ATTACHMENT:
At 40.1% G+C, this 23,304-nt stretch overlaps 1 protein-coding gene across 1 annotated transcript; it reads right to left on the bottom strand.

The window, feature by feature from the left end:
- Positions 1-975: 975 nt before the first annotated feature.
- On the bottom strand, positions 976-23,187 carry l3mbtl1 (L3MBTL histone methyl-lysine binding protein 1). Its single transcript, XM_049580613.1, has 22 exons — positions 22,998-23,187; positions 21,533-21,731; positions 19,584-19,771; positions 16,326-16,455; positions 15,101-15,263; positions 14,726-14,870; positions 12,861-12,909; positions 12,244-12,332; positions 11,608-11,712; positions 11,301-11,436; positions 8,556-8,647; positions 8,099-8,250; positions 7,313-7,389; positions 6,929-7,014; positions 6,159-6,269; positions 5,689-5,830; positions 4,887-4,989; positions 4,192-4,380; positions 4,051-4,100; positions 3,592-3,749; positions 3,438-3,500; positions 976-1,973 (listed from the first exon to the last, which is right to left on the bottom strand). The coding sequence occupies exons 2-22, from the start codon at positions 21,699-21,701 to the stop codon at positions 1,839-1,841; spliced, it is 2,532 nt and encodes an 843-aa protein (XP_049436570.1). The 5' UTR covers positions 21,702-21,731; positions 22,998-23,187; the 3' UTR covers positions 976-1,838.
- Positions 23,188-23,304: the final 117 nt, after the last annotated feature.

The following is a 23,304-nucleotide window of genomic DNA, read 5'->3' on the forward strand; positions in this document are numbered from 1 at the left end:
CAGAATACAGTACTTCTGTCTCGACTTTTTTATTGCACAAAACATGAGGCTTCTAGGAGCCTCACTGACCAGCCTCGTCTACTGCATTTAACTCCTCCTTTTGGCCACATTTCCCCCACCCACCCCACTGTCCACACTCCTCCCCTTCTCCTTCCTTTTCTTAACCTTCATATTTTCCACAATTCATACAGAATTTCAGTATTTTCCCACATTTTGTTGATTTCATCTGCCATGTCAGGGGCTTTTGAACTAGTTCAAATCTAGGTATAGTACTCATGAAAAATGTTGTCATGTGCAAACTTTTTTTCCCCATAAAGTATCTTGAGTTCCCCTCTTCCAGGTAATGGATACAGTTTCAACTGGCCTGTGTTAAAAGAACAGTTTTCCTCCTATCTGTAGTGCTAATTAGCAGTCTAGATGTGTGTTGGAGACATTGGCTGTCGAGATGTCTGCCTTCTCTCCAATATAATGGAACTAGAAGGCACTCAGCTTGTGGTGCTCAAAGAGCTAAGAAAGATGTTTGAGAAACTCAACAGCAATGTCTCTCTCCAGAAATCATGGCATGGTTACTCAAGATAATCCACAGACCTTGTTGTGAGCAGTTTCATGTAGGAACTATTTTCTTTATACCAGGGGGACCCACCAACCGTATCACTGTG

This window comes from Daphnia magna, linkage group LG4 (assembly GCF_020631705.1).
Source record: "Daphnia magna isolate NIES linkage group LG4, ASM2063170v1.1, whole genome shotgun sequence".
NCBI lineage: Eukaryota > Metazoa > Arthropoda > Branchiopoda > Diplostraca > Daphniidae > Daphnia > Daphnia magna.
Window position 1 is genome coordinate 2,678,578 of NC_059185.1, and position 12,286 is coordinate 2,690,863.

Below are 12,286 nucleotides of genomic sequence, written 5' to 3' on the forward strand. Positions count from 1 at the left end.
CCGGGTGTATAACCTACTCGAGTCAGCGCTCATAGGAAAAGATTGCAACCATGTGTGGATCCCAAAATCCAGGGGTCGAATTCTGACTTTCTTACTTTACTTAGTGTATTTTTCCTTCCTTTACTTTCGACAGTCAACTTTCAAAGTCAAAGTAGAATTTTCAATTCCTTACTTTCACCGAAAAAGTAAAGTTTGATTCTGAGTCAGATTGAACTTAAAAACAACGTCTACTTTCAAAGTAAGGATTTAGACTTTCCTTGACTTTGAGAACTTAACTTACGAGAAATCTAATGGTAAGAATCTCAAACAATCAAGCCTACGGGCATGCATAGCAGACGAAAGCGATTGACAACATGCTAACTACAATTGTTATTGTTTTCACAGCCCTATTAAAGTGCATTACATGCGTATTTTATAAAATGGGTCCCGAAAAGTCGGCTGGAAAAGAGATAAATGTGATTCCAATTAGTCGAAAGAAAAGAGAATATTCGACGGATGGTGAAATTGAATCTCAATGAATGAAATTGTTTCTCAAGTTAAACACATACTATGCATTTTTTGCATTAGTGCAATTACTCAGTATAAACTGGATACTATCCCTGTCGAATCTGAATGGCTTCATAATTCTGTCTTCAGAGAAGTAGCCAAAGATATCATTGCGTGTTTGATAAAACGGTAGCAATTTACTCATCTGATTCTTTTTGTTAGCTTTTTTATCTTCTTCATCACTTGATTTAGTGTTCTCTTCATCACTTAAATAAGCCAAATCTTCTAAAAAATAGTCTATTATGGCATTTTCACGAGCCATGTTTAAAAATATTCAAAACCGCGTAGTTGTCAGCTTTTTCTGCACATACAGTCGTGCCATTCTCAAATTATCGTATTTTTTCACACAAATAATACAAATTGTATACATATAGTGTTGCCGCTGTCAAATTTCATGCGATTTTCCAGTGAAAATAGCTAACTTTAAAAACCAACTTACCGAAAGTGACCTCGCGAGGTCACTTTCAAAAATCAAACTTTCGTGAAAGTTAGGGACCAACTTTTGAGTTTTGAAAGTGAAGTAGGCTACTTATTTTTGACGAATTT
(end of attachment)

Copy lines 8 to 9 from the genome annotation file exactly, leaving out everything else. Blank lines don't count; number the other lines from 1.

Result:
This window comes from Daphnia magna, linkage group LG4 (assembly GCF_020631705.1).
Source record: "Daphnia magna isolate NIES linkage group LG4, ASM2063170v1.1, whole genome shotgun sequence".